Through our analysis, what surprised Council in our findings the most was the loss of trees on private land. Some of which could be attributed to the October 2022 floods, while others were miscellaneous. Ongoing, Council will review the data carefully and investigate the cause and implement changes based on our findings.

We sense an opportunity here. 

Yes, opportunity is in the data. We can see heat island effect, and we can now use the data to plan and find the particular areas where trees would be most beneficial. Our partners Active Green Services supported by OPO are helping us through thermal imagery and canopy cover data, making it easily accessible and at a low cost.

OPO’s Tree canopy and urban heat island data was used in your strategy. How do you see near real-time analytics helping greening experts such as yourself now and into the future?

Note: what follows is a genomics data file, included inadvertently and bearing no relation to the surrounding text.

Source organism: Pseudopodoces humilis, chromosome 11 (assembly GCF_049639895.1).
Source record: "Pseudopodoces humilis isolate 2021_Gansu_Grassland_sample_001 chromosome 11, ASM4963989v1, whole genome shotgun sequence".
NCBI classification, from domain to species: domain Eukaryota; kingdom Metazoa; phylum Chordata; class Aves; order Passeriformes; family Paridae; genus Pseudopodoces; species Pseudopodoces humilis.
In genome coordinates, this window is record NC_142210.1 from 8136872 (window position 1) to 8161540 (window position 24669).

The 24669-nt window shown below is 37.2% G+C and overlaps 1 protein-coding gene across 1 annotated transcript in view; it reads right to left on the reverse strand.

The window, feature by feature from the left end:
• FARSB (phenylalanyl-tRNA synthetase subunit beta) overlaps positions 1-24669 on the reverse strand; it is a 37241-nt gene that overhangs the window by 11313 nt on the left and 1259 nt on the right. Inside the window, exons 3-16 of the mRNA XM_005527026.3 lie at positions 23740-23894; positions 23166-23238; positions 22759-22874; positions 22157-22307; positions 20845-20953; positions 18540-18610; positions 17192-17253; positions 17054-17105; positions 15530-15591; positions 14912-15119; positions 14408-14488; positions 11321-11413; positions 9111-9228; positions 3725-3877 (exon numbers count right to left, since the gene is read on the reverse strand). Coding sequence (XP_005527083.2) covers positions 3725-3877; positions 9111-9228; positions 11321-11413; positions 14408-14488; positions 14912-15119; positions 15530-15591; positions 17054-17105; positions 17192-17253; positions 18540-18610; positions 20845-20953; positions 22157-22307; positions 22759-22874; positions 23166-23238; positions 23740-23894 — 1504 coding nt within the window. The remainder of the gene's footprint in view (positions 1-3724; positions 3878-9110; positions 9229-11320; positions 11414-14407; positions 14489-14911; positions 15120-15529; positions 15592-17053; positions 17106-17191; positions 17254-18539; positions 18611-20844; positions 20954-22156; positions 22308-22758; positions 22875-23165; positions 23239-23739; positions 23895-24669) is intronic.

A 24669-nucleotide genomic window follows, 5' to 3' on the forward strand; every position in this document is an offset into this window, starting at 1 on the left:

It would be of benefit for LGA’s to conduct thermal mapping of their region. To have real-time data to identify areas for targeting particular planting areas – reducing the heat island effect. Having the thermal mapping at your disposal helps identify areas such as public, private, industrial land and roadways for improvement. Using the data indicates where Council has made gains and where we can make improvements and shows the value of trees in the urban setting.

Active Green Services worked with OPO and provided your report benchmarking 20 urban and peri-urban areas of the Greater Shepparton City Council for the years 2017 and 2022. What did you learn from this? 

Thermal imaging demonstrates the correlation between tree canopy cover and relative radiant temperatures. AGS and OPO have been fantastic to help highlight this using AI technology.

What this means is, we can use the data to accurately plant trees where heat island areas were identified in the report and where trees are being removed. We can then educate the community on the importance of retaining trees in an urban setting.

We recently sat down with Shepparton Council’s Eric Heeps on the topic of rural green infrastructure. Read the compelling story of their trees strategy here.

3 min read



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22nd November 2023